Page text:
A while ago I had to read data from a MySQL table, do a bit of manipulations on that data and store the results on the disk. The obvious choice was to use Spark, I was already using it for other stuff and it seemed super easy to implement. This is more or less what I had to do (I removed the part which does the manipulation for the sake of simplicity): Looks good, only it didn’t quite work. Either it was super slow or it totally crashed depends on the size of the table. Tuning Spark and the cluster properties helped a bit, but it didn’t solve the problems. Since I was using AWS EMR, it made sense to give Sqoop a try since it is a part of the applications supported on EMR. Sqoop performed so much better almost instantly, all you needed to do is to set the number of mappers according to the size of the data and it was working perfectly. Since both Spark and Sqoop are a based on Hadoop map-reduce framework, it was clear that Spark can work at least as good as Sqoop, I only needed to find out how to do Continue reading The right way to use Spark and JDBC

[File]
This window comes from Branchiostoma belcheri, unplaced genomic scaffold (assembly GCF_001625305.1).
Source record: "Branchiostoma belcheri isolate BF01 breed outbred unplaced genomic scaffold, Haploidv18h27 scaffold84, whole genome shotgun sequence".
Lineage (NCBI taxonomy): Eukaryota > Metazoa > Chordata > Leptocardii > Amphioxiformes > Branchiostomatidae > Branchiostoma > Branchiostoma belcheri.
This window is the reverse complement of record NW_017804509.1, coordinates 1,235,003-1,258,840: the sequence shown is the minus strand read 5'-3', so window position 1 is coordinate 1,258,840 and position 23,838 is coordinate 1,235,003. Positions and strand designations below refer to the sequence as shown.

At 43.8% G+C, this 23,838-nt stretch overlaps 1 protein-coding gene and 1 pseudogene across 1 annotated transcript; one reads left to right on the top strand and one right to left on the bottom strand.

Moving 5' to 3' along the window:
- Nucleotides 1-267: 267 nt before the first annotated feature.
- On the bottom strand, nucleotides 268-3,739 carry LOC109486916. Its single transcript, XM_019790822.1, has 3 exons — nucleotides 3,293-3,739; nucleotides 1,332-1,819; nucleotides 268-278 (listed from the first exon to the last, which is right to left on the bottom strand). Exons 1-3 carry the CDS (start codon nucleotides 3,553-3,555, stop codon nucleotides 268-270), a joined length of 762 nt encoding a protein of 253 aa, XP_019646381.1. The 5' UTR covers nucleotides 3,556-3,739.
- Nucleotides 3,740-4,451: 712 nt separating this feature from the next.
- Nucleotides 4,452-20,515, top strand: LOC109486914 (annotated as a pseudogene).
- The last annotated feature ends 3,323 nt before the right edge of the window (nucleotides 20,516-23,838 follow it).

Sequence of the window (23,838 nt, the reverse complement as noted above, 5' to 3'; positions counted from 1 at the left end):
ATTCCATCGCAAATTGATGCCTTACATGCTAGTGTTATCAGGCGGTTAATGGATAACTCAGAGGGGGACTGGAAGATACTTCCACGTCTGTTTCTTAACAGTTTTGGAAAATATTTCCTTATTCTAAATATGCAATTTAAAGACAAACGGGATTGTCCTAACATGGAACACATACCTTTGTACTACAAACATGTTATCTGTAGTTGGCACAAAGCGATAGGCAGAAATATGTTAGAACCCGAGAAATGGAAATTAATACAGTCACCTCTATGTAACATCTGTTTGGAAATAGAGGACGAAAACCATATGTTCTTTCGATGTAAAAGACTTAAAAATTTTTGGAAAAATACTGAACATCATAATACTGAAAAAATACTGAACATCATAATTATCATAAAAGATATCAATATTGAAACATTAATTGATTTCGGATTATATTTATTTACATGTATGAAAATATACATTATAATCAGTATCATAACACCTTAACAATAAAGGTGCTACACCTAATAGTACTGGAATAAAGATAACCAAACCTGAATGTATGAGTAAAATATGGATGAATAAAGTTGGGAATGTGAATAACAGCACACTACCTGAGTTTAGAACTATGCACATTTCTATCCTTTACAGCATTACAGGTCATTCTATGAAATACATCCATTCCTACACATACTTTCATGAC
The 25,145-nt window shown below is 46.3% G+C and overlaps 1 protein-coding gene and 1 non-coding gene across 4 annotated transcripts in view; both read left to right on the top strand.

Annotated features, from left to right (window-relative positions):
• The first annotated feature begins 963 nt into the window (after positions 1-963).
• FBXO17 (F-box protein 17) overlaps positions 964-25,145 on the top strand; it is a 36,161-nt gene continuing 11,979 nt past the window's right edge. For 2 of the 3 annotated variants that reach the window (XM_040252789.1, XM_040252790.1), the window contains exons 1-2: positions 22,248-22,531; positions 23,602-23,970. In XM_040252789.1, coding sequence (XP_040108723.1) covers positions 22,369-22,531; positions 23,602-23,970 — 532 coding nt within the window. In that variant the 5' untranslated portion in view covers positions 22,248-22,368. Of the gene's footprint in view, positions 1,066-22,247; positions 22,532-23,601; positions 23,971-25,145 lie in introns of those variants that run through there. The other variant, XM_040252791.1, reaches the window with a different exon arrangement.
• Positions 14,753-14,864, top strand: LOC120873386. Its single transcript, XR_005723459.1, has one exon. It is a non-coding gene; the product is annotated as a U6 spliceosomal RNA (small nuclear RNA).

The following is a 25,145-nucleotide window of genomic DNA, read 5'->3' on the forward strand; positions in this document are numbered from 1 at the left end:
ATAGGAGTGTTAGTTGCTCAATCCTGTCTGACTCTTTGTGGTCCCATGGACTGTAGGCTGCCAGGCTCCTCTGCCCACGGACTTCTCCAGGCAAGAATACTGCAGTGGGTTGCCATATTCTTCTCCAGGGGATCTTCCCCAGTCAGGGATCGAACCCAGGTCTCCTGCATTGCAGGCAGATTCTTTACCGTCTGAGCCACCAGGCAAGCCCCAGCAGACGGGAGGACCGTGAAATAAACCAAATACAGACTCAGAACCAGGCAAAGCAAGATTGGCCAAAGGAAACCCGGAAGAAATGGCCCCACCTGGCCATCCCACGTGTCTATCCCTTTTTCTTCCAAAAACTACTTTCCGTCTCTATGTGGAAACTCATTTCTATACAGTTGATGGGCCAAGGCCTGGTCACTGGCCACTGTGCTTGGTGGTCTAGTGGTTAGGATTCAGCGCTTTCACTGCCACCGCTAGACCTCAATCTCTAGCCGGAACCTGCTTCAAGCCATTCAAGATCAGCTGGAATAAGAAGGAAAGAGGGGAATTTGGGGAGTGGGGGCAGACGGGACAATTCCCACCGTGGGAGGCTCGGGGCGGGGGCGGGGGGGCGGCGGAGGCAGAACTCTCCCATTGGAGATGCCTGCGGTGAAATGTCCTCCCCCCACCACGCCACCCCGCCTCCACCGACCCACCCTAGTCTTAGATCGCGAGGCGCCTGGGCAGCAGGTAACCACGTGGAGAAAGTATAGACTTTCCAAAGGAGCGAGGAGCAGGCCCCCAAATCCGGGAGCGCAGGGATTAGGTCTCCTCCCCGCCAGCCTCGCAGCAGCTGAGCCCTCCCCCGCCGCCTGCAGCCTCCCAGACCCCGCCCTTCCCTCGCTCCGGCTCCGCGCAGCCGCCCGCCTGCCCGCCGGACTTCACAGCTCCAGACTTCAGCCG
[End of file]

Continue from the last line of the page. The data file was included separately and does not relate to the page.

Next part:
Working with AWS EMR has a lot of benefits. But when it comes to metrics, AWS currently does not supply a proper solution for collecting cluster metrics from EMRs. Well, there is AWS Cloudwatch of course, which works out of the box and gives you loads of EMR metrics. The problem with CloudWatch is that it doesn’t give you the ability to follow metrics per a business unit, or a tag, only per a specific EMR id. This simply means you can not compare the metrics over time, only for specific EMRs. Let me explain again the problem. A common use of EMR, is that you write some kind of code that will be executed inside an EMR, and will be triggered every given amount of time, lets say every 5 hours. This means that every 5 hours a new EMR, with a new ID will be spawned. In CloudWatch you can see each of these EMRs individually but not in a single graph, which is defiantly a disadvantage. Just to note, I am referring only to machine metrics, like memory, cpu and disk. Other metrics like jvm metrics or business metrics, are usually collected by the process itself and Continue reading How to properly collect AWS EMR metrics?